Clothes available in markets are made of different fabrics – silk, terrycot, cotton, polyester, etc. To make these clothes, raw material is obtained from different sources. To make cotton clothes, cotton has to be grown in the farms. Climatic requirements for cotton farming are warm tropical conditions with rainfall of 850-1100 mm. After harvesting, cotton has to be sold in the cotton market. Many small farmers sell their produce to local traders instead of directly selling it in the cotton market. Small farmers are usually dependent on local traders for loans in order to buy seeds, fertilisers and pesticides.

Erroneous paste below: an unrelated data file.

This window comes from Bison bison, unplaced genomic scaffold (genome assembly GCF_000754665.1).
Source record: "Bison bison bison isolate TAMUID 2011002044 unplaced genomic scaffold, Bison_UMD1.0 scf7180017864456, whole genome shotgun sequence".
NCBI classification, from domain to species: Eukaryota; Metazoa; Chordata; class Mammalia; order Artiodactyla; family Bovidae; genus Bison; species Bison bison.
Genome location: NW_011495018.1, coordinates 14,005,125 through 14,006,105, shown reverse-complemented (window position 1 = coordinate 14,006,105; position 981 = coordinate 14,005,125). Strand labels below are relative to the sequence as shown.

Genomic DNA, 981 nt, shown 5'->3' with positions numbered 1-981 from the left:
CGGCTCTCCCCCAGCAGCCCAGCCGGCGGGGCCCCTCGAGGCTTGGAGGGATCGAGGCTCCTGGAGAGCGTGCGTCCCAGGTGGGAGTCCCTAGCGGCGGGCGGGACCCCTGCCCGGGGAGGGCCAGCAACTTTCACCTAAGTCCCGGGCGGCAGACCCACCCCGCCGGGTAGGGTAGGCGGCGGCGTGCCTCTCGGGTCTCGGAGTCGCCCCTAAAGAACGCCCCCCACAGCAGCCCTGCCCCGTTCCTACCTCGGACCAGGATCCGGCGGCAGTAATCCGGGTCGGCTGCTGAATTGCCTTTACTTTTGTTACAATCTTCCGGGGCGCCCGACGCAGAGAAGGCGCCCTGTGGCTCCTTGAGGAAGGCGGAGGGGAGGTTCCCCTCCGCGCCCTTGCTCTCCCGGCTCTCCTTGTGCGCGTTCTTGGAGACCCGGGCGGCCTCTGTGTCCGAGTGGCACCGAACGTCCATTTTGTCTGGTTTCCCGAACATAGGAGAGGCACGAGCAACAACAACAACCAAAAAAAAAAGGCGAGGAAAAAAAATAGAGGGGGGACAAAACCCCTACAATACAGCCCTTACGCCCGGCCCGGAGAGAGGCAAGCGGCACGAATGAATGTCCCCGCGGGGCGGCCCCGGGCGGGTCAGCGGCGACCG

The cotton is bought by the ginning mills from the cotton market. Ginning mill converts the cotton into bales and the spinning mills buy the bales. Then the spinning mills spin the cotton into yarn. Then the yarn is sold to yarn dealers. Finally, the weavers convert it into cloth. Erode’s bi-weekly cloth market in Tamil Nadu is one of the largest in the world. Cloth merchants buy this cloth from this market. The cloth merchants sell this cloth to garment factories. The arrangement between the merchant and the weavers is an example of putting-out system. The garment factories in Delhi make shirts from the cloth. These shirts are exported to foreign buyers. Business person from US and Europe demand the lowest prices from supplier. Garment export factories try to cut costs and maximise their own profits. Workers are usually employed on temporary basis. Most of the workers are women. They are paid the lowest of wages.

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